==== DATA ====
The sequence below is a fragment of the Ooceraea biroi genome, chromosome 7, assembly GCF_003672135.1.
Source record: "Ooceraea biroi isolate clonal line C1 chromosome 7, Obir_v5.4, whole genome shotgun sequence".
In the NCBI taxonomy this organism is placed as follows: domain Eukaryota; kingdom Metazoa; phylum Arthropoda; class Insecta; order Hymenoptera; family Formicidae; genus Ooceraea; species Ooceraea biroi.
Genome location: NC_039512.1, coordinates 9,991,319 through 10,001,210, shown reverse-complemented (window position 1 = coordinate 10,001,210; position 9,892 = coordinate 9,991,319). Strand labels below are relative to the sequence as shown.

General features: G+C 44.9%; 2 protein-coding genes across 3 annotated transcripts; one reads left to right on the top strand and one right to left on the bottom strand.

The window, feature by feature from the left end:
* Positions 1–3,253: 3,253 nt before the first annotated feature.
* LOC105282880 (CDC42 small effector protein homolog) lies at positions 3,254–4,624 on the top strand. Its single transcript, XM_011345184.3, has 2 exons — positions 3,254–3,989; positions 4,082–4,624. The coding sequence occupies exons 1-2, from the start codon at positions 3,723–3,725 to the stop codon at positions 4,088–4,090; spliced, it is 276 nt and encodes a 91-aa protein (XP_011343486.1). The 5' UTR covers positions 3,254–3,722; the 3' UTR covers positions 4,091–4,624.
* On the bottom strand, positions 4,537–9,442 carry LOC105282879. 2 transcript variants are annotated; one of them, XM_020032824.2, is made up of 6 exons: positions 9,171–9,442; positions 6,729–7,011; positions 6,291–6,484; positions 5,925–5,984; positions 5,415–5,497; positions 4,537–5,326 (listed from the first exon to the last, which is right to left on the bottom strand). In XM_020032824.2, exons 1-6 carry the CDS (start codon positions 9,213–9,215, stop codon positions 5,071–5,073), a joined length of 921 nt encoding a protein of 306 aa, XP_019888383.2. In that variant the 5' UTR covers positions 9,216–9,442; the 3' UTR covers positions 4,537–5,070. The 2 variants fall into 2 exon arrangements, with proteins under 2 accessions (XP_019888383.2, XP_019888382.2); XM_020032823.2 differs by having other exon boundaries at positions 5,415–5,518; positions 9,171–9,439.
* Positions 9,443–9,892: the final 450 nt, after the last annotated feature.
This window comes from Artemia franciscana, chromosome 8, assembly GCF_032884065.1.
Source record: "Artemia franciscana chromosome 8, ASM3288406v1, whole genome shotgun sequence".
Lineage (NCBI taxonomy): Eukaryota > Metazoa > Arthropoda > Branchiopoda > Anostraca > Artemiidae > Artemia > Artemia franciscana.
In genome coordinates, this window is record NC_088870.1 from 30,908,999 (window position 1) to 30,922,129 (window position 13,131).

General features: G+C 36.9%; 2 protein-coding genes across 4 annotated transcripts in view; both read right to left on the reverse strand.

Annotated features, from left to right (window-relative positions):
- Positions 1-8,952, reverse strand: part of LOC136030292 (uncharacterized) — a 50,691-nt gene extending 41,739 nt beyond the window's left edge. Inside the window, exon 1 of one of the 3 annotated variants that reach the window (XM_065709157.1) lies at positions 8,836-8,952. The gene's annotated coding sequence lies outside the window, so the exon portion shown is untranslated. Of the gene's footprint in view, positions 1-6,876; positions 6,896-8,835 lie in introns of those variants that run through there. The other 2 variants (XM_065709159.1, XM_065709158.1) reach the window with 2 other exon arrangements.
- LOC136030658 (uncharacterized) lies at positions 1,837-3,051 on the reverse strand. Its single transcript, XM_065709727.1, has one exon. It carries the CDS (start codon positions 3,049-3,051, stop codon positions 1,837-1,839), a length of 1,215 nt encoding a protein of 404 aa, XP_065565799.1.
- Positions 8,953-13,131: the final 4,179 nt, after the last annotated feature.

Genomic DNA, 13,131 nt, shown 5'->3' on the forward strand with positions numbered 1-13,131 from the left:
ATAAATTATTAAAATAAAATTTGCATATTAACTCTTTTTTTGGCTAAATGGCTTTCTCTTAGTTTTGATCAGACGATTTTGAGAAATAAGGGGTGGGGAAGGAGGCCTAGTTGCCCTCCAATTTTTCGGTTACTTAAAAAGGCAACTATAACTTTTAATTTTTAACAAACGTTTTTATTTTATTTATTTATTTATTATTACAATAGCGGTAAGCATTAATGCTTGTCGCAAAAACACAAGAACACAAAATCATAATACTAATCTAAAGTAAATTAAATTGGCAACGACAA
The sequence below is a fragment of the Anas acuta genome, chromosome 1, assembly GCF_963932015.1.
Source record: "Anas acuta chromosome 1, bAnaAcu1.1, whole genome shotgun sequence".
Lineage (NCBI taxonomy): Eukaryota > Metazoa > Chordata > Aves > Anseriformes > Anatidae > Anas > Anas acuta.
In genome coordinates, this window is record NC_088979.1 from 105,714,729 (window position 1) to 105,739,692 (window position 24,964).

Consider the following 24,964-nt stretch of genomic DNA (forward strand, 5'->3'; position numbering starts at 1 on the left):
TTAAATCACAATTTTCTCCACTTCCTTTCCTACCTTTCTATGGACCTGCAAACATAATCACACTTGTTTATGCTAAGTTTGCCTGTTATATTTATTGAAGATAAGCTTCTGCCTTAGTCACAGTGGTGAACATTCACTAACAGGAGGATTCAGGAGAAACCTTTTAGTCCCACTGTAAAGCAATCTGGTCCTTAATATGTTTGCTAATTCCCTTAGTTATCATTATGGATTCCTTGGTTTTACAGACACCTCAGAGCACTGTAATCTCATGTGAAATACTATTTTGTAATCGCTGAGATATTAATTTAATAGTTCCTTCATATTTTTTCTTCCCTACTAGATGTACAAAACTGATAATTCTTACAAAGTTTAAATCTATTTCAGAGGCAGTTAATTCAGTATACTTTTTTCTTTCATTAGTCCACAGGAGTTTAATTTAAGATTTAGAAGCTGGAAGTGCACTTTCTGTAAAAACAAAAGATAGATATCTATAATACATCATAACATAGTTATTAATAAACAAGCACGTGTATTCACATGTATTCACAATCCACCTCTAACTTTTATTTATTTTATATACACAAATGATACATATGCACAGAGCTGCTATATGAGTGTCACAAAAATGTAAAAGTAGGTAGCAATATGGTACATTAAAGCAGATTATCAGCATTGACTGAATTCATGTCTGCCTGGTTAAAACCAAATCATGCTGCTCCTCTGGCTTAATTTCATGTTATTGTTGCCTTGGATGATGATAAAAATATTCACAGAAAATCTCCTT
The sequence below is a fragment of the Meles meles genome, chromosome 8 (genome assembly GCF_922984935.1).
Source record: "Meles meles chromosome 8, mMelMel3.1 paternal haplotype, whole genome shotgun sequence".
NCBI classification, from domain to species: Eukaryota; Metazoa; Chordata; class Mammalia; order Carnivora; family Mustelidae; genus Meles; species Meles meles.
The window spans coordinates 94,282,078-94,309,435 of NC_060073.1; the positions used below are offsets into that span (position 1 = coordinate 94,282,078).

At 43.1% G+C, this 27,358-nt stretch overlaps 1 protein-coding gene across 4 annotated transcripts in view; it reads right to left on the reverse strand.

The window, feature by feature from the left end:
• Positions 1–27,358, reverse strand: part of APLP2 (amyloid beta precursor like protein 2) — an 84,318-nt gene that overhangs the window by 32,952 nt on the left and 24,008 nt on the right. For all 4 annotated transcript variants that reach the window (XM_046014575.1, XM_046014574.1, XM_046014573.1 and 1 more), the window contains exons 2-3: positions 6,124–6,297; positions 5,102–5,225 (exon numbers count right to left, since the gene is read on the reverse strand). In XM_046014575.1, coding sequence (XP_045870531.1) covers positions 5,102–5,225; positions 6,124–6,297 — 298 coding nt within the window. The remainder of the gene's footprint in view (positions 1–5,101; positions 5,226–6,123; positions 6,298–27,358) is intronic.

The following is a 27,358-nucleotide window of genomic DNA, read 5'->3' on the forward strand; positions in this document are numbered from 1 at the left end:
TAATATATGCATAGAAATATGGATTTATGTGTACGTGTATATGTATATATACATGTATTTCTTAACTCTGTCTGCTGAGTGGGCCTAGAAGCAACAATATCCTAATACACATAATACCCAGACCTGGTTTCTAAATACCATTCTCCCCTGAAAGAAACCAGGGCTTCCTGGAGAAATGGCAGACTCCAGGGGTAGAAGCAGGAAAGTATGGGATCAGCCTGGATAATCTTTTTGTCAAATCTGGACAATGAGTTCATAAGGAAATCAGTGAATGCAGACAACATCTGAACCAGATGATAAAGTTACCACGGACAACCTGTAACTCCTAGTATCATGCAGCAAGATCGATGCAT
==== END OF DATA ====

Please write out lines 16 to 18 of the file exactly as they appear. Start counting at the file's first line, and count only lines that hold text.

Annotated features, from left to right (window-relative positions):
- Positions 1-8,952, reverse strand: part of LOC136030292 (uncharacterized) — a 50,691-nt gene extending 41,739 nt beyond the window's left edge. Inside the window, exon 1 of one of the 3 annotated variants that reach the window (XM_065709157.1) lies at positions 8,836-8,952. The gene's annotated coding sequence lies outside the window, so the exon portion shown is untranslated. Of the gene's footprint in view, positions 1-6,876; positions 6,896-8,835 lie in introns of those variants that run through there. The other 2 variants (XM_065709159.1, XM_065709158.1) reach the window with 2 other exon arrangements.
- LOC136030658 (uncharacterized) lies at positions 1,837-3,051 on the reverse strand. Its single transcript, XM_065709727.1, has one exon. It carries the CDS (start codon positions 3,049-3,051, stop codon positions 1,837-1,839), a length of 1,215 nt encoding a protein of 404 aa, XP_065565799.1.